Hen Collective

Friday. 16th April 2021

In Conversation with: Hen Collective

Edinburgh’s Hen Collective is a brand new arts project working to promote and exhibit the works of upcoming hens, femmes and thems. Last month’s exhibition showcased the surrealist films and paintings of artist Katherine Stanley, their work perfectly suited to the collective's unorthodox venue - an assuming bakery that sits just off the fork of Tollcross. 

We were lucky to catch up with Tiree and Imogen to find out more about their exciting new project, what inspired their ethos and what’s coming next.


How did you come to form the Hen Collective?

The collective grew from angry chats at work about the state of the arts industry. The
gendered stats around gallery representation and financial percentages are almost too wild
to believe, and yet true. We realised we had a lot of largely unused wall space at our
workplace (Babka Edinburgh) and decided we wanted to affect even a small change in our
local area. There is so much focus on self-promotion on Instagram for artists now and,
understandably, this can get overwhelming and tiring, especially when artists have to juggle
additional jobs to support themselves. Instagram is like a whole other job in itself. We
wanted to provide this promotion for female and non-binary artists we believed in, using
the resources we have: a small team, a physical space, and time! And that’s how it all
started, fairly recently. We were overwhelmed by the response we received at our first
event last month and are just so excited to continue and hopefully grow this community.

Could you tell us about your ethos? What change are you hoping to contribute to in the
Scottish arts community?

As we touched on, there is an overwhelming cis white male representation in national and
private galleries across the country, and globe! This is unforgivable to us, considering the
sheer number of female and non-binary artists working and creating, each with a unique
perspective on what they are doing. The canon of art and art history is so deeply flawed, as
with other art forms (film, literature, etc.). We don’t want this institutional bias to affect the
art we choose to engage with.
So first, we want to make the industry more accessible for artists, providing a free gallery
space for female and non-binary artists in the local area. And second, we want to make the
industry more accessible for audiences. You shouldn’t have to have an art school education
to engage with and get something from ‘gallery art’. While Instagram is an amazing tool for
artists and for viewing art relatively easily, and for free, we wanted to provide this same
accessibility in a ‘real’ space. Non-professional artists shouldn’t have to rely solely on this
digital space when café spaces like ours exist in the local area, primed and ready for


'We want to make sure these artists are being
treated with the gravity and respect they deserve and, for us, that means giving them the
opportunity to stand out, to let the focus be solely on them.'

How did you come to the decision to focus on solo shows?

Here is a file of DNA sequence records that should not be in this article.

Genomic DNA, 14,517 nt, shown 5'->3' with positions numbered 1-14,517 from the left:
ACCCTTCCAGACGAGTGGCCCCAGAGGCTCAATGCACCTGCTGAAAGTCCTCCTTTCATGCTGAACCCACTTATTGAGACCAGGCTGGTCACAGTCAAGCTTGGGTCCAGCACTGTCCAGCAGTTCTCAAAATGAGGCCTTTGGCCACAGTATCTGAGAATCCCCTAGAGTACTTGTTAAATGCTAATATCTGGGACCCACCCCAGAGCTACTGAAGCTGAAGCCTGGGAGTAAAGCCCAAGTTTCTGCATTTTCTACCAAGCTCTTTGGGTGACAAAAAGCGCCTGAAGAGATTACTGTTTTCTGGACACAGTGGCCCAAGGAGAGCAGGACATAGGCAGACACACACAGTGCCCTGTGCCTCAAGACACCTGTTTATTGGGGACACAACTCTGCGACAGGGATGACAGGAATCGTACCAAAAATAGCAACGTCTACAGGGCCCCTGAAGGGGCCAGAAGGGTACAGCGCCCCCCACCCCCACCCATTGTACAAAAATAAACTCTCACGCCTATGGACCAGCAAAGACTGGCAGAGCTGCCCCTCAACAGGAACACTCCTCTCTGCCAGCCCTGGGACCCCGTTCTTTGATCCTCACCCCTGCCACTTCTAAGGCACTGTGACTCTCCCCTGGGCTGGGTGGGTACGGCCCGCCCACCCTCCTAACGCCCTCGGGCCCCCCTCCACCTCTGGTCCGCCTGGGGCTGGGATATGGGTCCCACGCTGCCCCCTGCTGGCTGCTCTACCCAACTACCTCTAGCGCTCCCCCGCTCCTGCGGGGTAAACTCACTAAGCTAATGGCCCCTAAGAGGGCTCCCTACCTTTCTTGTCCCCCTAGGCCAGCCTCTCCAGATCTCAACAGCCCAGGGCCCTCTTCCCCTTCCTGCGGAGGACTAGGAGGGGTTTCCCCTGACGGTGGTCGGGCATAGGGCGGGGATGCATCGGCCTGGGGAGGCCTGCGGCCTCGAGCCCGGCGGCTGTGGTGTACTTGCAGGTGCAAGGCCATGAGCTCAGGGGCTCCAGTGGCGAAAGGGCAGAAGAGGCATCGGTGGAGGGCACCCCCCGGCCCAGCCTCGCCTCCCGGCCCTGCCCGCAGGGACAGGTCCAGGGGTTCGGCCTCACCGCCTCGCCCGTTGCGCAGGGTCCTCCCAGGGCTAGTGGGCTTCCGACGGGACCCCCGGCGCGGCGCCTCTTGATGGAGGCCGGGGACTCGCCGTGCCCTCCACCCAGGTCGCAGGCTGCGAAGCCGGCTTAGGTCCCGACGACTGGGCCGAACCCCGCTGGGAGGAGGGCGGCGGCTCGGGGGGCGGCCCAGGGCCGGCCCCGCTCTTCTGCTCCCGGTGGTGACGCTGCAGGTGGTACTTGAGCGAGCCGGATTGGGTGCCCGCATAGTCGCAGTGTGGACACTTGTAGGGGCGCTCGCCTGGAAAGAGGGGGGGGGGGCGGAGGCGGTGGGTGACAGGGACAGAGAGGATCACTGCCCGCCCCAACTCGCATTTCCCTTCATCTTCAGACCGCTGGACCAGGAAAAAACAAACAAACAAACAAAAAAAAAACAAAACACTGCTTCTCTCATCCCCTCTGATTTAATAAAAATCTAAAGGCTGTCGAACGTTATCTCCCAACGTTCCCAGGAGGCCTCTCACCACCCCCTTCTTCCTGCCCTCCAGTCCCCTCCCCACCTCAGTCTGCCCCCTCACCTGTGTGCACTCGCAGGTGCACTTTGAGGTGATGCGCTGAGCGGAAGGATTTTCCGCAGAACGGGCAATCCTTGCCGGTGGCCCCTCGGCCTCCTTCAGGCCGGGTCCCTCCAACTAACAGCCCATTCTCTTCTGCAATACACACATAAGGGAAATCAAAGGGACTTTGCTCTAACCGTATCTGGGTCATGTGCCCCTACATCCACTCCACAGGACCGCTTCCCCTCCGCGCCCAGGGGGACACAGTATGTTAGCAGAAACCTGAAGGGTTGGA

We decided early on that each monthly artist should be able to take up the space that the
institutional culture is not yet providing. We want to make sure these artists are being
treated with the gravity and respect they deserve and, for us, that means giving them the
opportunity to stand out, to let the focus be solely on them. It shouldn’t take prior
exhibition or industry experience to garner a level of esteem and professionalism from
gallery providers such as ourselves. We are hoping this experience will open up further
opportunities for them in the future, as we are really just a conduit for their success. Part of
this support is making sure the experience is as artist-led as possible, with their needs and
suggestions a priority. The joy for us is seeing it all come to life.

What’s most exciting you about the art and artists that you’ve started to work with as
part of the project?

The two artists we have worked with so far have been absolutely incredible. September’s
artist, Katherine Stanley, is a really remarkable storyteller. They are very much inspired by
Irish folk lore, and create worlds through multi-media projects (film and painting) with

mesmerizingly surreal outcomes. We screened two of Stanley’s shorts at the event, and the
compact space at Babka really added to the world-building experience.

October’s artist, Jenna Waldren, has a very different approach to her art, which is equally
exciting! Waldren documents the mundane, and the relationship between people and their
space. Her series was particularly enhanced by her lockdown experience, acting almost as a
visual autobiography of her domestic life. Created during a period of intense isolation, we
are so excited to exhibit Waldren’s work to the public, an experience in complete contrast
to the works’ process of conception.


We are also excited about the community of female and non-binary artists we are beginning
to build around the collective. Although we aim to celebrate the artists’ work in the form of
a solo show, we recognise the artists don’t always have to be individuals working alone in a
studio. They often thrive in a community, creating, sharing ideas, inspiring and supporting
one another. And by creating this safe space where female and non-binary artists can
comfortably come forward and establish that feels great.

Where can out readers find out more?


We create an accompanying zine for each exhibition we put on, so that is a great place to
start! Each artists’ work is accompanied by two additional artists’ responses to their themes
in a different style, which has been a great way to explore and enhance understanding of
concepts and ideas. Our zine is currently on sale at Typewronger Books and on our online
shop. For everything else, follow us on Instagram: @thehencollective!

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